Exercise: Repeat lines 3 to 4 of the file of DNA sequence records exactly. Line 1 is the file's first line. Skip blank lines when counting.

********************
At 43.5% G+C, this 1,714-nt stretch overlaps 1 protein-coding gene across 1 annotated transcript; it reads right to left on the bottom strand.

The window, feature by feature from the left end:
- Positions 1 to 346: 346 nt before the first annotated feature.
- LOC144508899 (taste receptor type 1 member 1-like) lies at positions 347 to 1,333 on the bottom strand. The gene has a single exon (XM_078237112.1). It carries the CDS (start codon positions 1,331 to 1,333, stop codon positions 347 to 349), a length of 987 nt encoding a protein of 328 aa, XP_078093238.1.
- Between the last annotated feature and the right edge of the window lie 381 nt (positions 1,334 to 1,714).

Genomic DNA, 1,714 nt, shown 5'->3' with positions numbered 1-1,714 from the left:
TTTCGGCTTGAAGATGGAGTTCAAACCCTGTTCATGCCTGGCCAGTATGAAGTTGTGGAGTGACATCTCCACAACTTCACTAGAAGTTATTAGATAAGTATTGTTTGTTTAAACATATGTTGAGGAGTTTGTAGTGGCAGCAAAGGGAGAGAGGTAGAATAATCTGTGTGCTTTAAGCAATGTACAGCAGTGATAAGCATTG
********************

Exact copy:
- Positions 1 to 346: 346 nt before the first annotated feature.
- LOC144508899 (taste receptor type 1 member 1-like) lies at positions 347 to 1,333 on the bottom strand. The gene has a single exon (XM_078237112.1). It carries the CDS (start codon positions 1,331 to 1,333, stop codon positions 347 to 349), a length of 987 nt encoding a protein of 328 aa, XP_078093238.1.